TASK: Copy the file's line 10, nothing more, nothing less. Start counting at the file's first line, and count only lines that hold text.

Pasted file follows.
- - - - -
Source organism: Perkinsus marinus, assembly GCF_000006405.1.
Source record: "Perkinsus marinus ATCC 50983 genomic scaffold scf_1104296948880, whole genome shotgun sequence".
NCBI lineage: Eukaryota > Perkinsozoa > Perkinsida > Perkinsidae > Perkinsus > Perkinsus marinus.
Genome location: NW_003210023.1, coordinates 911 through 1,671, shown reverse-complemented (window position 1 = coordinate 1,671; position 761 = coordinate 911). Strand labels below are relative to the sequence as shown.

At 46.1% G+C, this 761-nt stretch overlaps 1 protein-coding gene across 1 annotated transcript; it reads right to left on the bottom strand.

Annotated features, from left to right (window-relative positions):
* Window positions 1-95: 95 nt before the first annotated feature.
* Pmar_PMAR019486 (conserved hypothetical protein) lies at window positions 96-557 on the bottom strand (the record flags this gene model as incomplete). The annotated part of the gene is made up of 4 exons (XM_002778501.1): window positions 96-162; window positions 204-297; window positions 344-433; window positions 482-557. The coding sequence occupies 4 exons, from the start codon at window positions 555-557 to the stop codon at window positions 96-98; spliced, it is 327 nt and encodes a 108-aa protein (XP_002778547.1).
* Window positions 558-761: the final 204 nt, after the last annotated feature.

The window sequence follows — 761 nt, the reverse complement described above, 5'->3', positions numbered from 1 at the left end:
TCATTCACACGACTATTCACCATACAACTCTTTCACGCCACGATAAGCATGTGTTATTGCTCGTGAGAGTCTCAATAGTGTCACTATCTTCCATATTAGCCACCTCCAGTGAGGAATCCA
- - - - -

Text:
The window sequence follows — 761 nt, the reverse complement described above, 5'->3', positions numbered from 1 at the left end: